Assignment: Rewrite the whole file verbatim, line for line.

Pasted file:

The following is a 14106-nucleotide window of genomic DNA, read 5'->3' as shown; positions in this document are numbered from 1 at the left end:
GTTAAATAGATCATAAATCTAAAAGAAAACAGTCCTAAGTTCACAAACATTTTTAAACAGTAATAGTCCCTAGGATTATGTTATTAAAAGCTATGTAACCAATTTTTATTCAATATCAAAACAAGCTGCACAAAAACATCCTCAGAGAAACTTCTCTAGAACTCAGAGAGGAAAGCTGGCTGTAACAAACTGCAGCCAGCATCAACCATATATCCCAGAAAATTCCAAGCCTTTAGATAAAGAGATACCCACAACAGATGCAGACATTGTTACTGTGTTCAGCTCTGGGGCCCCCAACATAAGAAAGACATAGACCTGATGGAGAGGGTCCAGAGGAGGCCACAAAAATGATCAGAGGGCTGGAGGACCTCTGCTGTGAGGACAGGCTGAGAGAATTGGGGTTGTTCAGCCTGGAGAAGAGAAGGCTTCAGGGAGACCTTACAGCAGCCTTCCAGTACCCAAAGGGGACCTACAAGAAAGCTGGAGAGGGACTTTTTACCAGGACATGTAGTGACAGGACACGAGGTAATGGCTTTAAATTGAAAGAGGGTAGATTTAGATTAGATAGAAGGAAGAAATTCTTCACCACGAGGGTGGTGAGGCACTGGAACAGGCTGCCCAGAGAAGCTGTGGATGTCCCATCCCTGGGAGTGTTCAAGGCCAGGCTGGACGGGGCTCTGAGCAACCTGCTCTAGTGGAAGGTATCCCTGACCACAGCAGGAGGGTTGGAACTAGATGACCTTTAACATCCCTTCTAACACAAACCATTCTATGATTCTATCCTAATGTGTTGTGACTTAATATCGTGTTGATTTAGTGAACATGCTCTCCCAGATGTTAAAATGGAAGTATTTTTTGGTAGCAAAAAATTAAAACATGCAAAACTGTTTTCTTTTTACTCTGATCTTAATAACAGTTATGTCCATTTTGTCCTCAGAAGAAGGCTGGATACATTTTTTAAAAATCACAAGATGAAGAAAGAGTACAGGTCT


The following is a 14106-nucleotide window of genomic DNA, read 5'->3' as shown; positions in this document are numbered from 1 at the left end:
GTTAAATAGATCATAAATCTAAAAGAAAACAGTCCTAAGTTCACAAACATTTTTAAACAGTAATAGTCCCTAGGATTATGTTATTAAAAGCTATGTAACCAATTTTTATTCAATATCAAAACAAGCTGCACAAAAACATCCTCAGAGAAACTTCTCTAGAACTCAGAGAGGAAAGCTGGCTGTAACAAACTGCAGCCAGCATCAACCATATATCCCAGAAAATTCCAAGCCTTTAGATAAAGAGATACCCACAACAGATGCAGACATTGTTACTGTGTTCAGCTCTGGGGCCCCCAACATAAGAAAGACATAGACCTGATGGAGAGGGTCCAGAGGAGGCCACAAAAATGATCAGAGGGCTGGAGGACCTCTGCTGTGAGGACAGGCTGAGAGAATTGGGGTTGTTCAGCCTGGAGAAGAGAAGGCTTCAGGGAGACCTTACAGCAGCCTTCCAGTACCCAAAGGGGACCTACAAGAAAGCTGGAGAGGGACTTTTTACCAGGACATGTAGTGACAGGACACGAGGTAATGGCTTTAAATTGAAAGAGGGTAGATTTAGATTAGATAGAAGGAAGAAATTCTTCACCACGAGGGTGGTGAGGCACTGGAACAGGCTGCCCAGAGAAGCTGTGGATGTCCCATCCCTGGGAGTGTTCAAGGCCAGGCTGGACGGGGCTCTGAGCAACCTGCTCTAGTGGAAGGTATCCCTGACCACAGCAGGAGGGTTGGAACTAGATGACCTTTAACATCCCTTCTAACACAAACCATTCTATGATTCTATCCTAATGTGTTGTGACTTAATATCGTGTTGATTTAGTGAACATGCTCTCCCAGATGTTAAAATGGAAGTATTTTTTGGTAGCAAAAAATTAAAACATGCAAAACTGTTTTCTTTTTACTCTGATCTTAATAACAGTTATGTCCATTTTGTCCTCAGAAGAAGGCTGGATACATTTTTTAAAAATCACAAGATGAAGAAAGAGTACAGGTCT